Posted by: lavernewaddington | April 29, 2011

Backstrap Weaving – Banding Together in Humboldt County

A soft pretty end to a beautiful day….

I am up in Humboldt County still on my friend Janet’s beautiful farm. Online friend Cookie has just arrived for the backstrap weaving gathering we are having in Janet’s mill  tomorrow.

I first met Cookie in the Backstrap Weaving group on Weavolution and lately she has been active in the group on Ravelry. She posted a great picture some time ago of herself at her backstrap loom which she allowed me to post on this blog and it is great to meet her in person.

There she is making her backstrap which she has brought along to weave with tomorrow. As I type, Cookie, Janet and I are watching Abby Franquemont’s Respect the Spindle video which can be downloaded from Interweave until Monday for only 10 cents! Cookie had a long drive up from the Bay Area and is feeling tired and cold up here so we will save the rest of the video for tomorrow.

Janet spent the evening weaving a fine silk piece on her Glimakra band loom, Cookie spun silk (looking cold!) and I edited photos for this blog post. Cookie shared her most current passion, a style of drawing called Zentangles. I had never heard of it before and she has a whole book which she bound herself full of these fine black and white ink drawings that she has done….very cool. One is a self-portrait.

So, tomorrow Janet’s neighbors and friends will be over to weave and a decision had to be made…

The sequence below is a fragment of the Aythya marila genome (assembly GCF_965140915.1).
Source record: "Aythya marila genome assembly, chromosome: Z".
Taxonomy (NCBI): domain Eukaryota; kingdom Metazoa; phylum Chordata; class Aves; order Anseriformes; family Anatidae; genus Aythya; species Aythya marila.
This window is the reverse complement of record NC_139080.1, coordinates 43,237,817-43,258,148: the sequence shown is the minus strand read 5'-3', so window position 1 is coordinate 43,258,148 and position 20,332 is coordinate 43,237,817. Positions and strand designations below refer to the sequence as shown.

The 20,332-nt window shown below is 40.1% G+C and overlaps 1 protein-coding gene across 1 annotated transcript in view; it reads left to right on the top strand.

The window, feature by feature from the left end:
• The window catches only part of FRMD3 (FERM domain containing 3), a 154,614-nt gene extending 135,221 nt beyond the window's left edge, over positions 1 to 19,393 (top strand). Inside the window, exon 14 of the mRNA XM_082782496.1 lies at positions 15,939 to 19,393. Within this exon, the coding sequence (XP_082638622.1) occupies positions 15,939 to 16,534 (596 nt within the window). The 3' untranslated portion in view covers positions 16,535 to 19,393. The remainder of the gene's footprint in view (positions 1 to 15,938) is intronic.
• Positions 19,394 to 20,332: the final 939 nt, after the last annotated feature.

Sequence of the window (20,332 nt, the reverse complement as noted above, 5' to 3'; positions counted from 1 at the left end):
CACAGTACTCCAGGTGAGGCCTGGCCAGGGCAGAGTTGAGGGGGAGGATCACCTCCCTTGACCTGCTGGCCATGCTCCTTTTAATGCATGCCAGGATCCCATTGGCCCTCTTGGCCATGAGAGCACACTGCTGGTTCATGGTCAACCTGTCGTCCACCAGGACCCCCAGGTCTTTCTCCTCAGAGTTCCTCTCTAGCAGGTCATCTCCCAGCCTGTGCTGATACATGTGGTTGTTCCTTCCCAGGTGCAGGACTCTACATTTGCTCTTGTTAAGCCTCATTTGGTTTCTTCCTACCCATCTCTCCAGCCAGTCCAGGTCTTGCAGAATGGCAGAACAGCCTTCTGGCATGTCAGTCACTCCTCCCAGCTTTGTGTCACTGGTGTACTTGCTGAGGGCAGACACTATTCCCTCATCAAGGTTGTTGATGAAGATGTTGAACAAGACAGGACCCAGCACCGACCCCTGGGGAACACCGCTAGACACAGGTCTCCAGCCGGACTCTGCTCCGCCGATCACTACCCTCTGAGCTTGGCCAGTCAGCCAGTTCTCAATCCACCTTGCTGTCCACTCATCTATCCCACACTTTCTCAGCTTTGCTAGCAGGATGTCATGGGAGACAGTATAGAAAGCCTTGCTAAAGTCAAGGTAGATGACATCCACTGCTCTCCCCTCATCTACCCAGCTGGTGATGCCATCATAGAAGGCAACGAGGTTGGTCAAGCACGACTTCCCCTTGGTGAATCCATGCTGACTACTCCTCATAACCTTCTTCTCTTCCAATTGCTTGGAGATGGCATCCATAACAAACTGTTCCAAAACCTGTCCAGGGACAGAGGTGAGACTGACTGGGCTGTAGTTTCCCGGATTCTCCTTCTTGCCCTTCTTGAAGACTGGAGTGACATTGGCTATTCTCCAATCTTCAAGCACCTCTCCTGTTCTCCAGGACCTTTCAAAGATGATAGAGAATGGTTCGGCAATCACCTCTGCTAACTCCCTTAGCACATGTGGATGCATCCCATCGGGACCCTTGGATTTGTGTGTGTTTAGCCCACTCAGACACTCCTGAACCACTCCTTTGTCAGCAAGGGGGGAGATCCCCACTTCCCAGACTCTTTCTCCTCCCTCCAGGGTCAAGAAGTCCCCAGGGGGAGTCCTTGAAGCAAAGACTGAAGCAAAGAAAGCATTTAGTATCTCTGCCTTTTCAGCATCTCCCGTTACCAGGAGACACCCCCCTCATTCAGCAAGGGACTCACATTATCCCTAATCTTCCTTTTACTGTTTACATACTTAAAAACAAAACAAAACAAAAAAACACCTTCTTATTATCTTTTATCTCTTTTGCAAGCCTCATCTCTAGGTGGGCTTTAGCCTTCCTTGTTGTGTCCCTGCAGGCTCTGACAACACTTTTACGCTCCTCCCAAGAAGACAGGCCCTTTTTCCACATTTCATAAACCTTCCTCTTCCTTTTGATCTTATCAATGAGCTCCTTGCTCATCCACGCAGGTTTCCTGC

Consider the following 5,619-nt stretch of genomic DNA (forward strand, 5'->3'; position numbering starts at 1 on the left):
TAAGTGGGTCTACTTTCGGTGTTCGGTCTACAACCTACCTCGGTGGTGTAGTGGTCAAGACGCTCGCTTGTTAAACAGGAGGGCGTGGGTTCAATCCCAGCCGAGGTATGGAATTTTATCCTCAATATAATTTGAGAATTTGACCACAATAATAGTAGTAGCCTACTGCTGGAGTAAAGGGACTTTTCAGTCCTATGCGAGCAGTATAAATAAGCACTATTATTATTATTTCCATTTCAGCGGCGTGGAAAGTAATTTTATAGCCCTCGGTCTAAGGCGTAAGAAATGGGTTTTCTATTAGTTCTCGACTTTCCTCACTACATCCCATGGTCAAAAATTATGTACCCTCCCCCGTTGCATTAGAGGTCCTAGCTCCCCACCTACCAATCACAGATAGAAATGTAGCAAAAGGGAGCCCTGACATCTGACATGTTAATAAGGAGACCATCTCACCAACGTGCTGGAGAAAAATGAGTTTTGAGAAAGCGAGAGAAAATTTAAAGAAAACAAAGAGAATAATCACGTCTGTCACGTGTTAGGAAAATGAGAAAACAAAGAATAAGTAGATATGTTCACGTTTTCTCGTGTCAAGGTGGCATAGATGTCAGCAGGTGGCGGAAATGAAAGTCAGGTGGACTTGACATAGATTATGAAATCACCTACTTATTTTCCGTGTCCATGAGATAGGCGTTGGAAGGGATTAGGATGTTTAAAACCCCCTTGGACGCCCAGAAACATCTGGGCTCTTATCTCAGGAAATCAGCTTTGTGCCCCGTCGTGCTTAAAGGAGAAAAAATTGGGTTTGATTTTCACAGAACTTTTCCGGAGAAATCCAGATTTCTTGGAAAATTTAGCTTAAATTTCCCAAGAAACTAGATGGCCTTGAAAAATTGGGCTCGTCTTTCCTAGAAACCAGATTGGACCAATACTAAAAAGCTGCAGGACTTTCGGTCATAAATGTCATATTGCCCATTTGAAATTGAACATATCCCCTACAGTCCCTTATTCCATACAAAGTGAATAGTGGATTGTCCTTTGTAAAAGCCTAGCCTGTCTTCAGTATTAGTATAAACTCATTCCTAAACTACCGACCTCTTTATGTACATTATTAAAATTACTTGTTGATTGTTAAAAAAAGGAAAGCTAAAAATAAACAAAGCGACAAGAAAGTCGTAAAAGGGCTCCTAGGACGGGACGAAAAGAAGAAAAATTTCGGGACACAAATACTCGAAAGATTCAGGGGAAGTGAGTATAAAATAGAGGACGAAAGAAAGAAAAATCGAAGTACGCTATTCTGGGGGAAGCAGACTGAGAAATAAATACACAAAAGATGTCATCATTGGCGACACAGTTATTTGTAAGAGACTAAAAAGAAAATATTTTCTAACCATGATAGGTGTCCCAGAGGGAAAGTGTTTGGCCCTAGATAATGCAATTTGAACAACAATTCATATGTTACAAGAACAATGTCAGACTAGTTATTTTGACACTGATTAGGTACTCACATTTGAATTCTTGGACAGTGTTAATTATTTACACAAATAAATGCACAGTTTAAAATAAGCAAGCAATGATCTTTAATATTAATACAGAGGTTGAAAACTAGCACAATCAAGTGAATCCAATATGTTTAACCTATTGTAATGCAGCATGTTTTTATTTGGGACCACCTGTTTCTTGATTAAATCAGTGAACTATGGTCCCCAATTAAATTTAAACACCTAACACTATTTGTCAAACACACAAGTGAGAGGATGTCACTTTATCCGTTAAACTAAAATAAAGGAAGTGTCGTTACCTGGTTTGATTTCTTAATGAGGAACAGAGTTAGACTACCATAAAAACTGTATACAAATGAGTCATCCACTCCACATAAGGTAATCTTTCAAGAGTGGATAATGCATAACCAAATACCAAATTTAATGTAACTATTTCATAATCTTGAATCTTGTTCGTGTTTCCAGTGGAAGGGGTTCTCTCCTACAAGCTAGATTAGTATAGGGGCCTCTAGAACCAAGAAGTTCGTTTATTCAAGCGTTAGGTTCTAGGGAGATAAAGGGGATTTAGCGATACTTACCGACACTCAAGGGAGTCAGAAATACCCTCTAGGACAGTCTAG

…where to weave? Last week a short wave of warm weather had me out on the porch tied to one of those posts enjoying the view but the temperature is going to drop to 30 degrees Farenheit tonight so I guess we will be indoors where Janet has just as comfy a set-up in her warm mill among all the lovely woolly smells. A long piece of pvc pipe wedged behind uprights on her shelves will be our hitching post. And then there is always this monster…

 Last weekend we had eight weavers comfortably hitched to a big floor loom like the one above. We will be warm and toasty in there with the heated floors surrounded by bags and bags of the luscious roving that Janet’s mill produces.

So we pottered about in the mill today setting up for the group finding little hidden treasures to play with here and there…

Janet showed me her charka made by Alden Amos. What a piece of handmade work that is. Apparently he even bends the wood himself to make the wheels. And there is a spool of Janet’s amazingly fine handspun cotton perched on top.


Flashback to last week….friends gathered at Becky’s for some backstrap weaving.

Eight weavers having fun tied to Becky’s floor loom.

Silent concentration .

Getting the hang of it, some people can look up and smile, although Kirby doesn’t look too sure yet, before returning to silent concentration. No room for me to tie and weave.

Smiles at ”hey I can do this!” Now we can weave and smile and chat and relax. Olympia found the floor her ideal spot. Teresa had a cushioned seat while Laurynda felt more comfortable standing.

We warped out on the deck. It wasn’t really t-shirt weather although Kirby seemed to think so.

Becky baked muffins each day, prepared lunch, kept us supplied with snacks and drinks and just took great care of all of us. She didn’t weave with us.

Over dinner on the first night I asked her about her own weaving and she pointed to a shadow weave blanket that was draped over the sofa just visible from the dining table. I told her how much I wanted to weave shadow weave and how I had fallen in love with a particular piece that had been posted on Weavolution some time ago the draft for which I had been trying to obtain. I had stalked the maker to her blog so I could tell her how much I loved her work and had manged to get the book reference for the piece.

Can you guess the end of this story? It turns out that the maker was Becky and the piece on the sofa was the very one I had been admiring online. What are the chances?!  Now I will show it to you and you will see why I love it so much….